For bloggers, that means link to your past posts about your topic, so our coma patient can go back to that story to catch up. (e.g. “I previously discussed the eight writer archetypes back in March.”)

(It also helps if you have the link open up in a new tab, rather than letting them leave the current page.)

4. Spell Out ALL Jargon The First Time In Every Blog Post

I don’t care if you’re THE leading expert in the industry, and you happen to know that every reader who comes across your blog knows exactly who you are and what you’re talking about. You always spell out abbreviations, acronyms, and jargon terms.


Because one day, someone who is not in your industry is going to stumble upon your blog, have no idea what you’re talking about, and they’re going to leave.

It could be our coma patient, or it could be the person who was newly-promoted to the position where they need to give a big fat check to someone with your expertise, but it’s not going to be you, because they have no idea what you do.

If you can make your beginning reader feel smart, without talking down to your advanced reader — and that’s a difficult balance to strike sometimes — you’ll be the person that everyone turns to, rather than just reaching a slice of your potential audience.

Most of our reading habits and reading styles have been shaped and influenced by newspapers. The Boomers and Generation Xers got there by reading actual newspapers. And because that writing style continues on, the Gen Yers are reading the same kinds of news stories online, and being similarly influenced.

Writing and reading styles are still changing as we gather more content online. We skim to read now, rather than reading entire blocks of text.

But one thing will remain the same: journalistic writing is effective for information gathering, because it gives people the most amount of information in the shortest amount of time.

As more people skim to read, if you can write like a journalist, you’ll get more information into their brains

Photo credit: NS Newsflash (Flickr, Creative Commons)

Brevity vs. Poetry: A Writer’s Dilemma

Writer E.B. White “was troubled by the absolutism of such rules” as set out in Strunk & White’s Elements of Style, says*.

White would respond to letter writers who had questions, comments, complaints, and compliments about the different rules and dictums set forth in the book that every college freshman buys, skims, and then never reads again.

“Avoid needless words,” was S&W’s admonishment to the blatherers in English Comp classes.

“Write down to the bones,” said every college journalism professor. “Scrape off all the fat.”

Problem is, this approach oftentimes results in the very life of the language being sucked right out of the piece. It’s the rhythm of the language that makes it enjoyable to read.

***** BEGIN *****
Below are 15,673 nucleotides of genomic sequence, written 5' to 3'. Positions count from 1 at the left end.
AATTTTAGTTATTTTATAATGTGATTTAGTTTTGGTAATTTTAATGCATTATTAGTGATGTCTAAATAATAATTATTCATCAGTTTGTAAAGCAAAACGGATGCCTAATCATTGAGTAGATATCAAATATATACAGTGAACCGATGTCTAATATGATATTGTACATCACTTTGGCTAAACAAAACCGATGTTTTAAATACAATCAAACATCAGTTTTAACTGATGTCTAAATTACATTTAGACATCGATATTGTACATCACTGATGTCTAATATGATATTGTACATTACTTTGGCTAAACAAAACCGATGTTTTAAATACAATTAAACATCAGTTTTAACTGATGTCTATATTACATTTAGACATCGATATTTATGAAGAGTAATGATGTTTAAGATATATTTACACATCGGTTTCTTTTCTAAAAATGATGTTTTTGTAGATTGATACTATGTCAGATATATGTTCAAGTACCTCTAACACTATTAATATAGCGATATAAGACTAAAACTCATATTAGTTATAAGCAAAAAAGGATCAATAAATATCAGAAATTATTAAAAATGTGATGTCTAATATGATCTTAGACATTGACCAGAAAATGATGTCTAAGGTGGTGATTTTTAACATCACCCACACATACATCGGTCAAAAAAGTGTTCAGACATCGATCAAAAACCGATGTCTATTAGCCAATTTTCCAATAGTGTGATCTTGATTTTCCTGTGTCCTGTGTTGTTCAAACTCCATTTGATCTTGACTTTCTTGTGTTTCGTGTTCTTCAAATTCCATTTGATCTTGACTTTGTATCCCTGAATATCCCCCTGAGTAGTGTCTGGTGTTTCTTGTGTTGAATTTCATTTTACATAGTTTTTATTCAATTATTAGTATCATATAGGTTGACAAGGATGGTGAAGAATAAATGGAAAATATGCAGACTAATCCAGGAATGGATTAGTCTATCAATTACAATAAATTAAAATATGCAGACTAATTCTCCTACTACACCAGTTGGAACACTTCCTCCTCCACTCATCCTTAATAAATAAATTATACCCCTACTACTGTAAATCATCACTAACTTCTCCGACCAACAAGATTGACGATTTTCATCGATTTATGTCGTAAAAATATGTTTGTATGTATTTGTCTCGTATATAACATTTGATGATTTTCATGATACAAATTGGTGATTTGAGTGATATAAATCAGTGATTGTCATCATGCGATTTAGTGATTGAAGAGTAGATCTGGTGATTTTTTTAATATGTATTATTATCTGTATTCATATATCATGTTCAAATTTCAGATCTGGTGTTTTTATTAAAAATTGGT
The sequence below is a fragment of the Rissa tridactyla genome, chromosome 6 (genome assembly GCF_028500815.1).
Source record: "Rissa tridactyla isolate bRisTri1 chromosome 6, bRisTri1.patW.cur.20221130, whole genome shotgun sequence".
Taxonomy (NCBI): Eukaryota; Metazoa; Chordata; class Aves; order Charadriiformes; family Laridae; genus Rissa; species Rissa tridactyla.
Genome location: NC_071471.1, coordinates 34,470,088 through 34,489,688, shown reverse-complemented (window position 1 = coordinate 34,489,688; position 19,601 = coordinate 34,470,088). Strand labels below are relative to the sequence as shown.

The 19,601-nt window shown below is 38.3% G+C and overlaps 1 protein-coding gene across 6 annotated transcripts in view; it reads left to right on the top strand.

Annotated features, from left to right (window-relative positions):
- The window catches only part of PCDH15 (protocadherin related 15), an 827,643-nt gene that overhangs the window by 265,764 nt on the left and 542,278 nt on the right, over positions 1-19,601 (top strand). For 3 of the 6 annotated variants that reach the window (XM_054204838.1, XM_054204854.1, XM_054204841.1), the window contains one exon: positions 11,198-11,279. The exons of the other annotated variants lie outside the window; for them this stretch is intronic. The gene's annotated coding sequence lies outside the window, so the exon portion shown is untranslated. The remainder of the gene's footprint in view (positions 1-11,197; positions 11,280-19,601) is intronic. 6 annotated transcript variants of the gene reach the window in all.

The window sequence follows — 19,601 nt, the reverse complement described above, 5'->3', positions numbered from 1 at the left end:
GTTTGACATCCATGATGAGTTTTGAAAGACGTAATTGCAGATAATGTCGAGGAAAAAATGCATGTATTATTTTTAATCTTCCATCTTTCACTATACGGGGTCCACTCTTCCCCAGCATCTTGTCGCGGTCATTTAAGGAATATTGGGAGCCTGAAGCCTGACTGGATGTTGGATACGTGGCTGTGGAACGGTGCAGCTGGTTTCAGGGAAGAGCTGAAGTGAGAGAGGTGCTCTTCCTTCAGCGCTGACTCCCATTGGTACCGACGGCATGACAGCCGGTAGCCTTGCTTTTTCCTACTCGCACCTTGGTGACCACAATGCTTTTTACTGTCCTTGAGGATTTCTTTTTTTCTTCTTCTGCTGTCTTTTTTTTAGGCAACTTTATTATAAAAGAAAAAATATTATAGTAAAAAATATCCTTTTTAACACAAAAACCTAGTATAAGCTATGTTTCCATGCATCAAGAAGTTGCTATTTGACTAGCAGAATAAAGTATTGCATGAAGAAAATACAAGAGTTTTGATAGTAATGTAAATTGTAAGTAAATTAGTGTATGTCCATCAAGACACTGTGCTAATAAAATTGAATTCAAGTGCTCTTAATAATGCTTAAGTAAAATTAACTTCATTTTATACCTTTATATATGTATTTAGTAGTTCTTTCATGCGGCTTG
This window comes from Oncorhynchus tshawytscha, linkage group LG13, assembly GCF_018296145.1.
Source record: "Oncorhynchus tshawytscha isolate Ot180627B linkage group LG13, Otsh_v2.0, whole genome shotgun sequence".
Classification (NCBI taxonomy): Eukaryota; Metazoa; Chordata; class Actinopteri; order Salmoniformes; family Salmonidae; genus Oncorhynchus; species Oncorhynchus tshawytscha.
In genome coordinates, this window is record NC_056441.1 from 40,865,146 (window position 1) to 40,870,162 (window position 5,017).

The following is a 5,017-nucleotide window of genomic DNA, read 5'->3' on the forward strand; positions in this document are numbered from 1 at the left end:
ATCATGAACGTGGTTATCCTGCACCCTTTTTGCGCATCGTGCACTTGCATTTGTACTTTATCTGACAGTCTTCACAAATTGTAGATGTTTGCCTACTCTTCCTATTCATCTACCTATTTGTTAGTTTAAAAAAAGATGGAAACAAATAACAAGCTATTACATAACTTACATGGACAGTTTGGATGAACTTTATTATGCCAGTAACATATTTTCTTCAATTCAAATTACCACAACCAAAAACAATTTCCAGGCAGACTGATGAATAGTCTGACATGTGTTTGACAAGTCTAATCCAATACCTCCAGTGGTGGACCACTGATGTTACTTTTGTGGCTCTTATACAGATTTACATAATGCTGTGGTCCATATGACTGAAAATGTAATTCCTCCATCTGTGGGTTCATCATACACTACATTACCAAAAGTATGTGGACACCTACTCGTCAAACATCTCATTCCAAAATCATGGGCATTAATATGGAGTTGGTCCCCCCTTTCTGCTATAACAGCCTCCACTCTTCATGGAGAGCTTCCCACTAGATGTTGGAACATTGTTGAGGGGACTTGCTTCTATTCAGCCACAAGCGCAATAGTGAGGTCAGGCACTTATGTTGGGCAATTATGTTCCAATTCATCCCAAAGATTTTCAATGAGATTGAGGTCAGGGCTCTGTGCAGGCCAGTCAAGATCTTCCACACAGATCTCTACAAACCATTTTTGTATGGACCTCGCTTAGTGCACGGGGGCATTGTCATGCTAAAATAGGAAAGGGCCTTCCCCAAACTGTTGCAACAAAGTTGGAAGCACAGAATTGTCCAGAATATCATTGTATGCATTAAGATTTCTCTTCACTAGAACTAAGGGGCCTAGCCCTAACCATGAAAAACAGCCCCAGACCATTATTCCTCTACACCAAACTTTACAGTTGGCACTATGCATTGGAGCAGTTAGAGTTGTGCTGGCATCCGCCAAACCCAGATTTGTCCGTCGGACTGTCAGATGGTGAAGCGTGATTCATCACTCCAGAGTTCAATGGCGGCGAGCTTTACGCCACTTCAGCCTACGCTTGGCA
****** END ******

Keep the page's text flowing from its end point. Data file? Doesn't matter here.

Ernest Hemingway

“I think that I shall never see/a lion as lovely as one shot by me.”

Would Ernest Hemingway Make a Good Poet?

I decided a long time ago that my writing style would be concise and simple. Hemingway-esque. Avoid adverbs, that sort of thing. (Although I’m still a sucker for a well-placed adjective.)

This contradicts the writing style students are being taught in colleges and universities: utilizing multi-syllabic, complex words that very few people, including the professor truly understood, but make you sound erudite; long, meandering sentences that endeavor to explain and clarify one’s thoughts with as many extraneous words as possible, which make you sound educated; and, whackingly long Faulkner-esque paragraphs that, when printed out on standard paper, can wipe out an entire rain forest, with bonus points being granted if you can use one sentence for a multi-line paragraph, like this sentence here.

This isn’t writing, it’s vocabulary vomiting. Students are being told that in order to communicate “effectively,” they have to use big words. As a result, when I meet a new graduate who wants to be a writer, this is the first habit I break them of, and teach them to use simpler, more vivid picturesque language. There’s a place for simplicity, but also a place for the beauty of the language.

This usually brings us to a different problem, where writers — especially nonfiction writers — are taught to avoid all adverbs and adjectives, even metaphors and similes, for the sake of simple, scientific, logical writing. (They are all then put into boxes and delivered by the truckload to the Creative Writing department, but that’s a different blog post.)

Use Language’s Natural Rhythm

The problem with this oversimple, journalistic-style writing is the language tends to be dry. Describe the facts, without hyperbole or exaggeration. Present them in the fewest words as possible to save on column inches and to keep readers involved as long as possible.

But, what about the poetry of language? Language has a natural rhythm that makes some words a better fit than others. Some writers are masters at this, and Hemingway was one of the few who could find the rhythm in his sparse style. Other people who do it well are speechwriters. Ted Sorensen, John F. Kennedy’s speechwriter, excelled at it, as did Reagan and Clinton’s speechwriters.

As White said in a letter in his book, The Letters of E.B. White: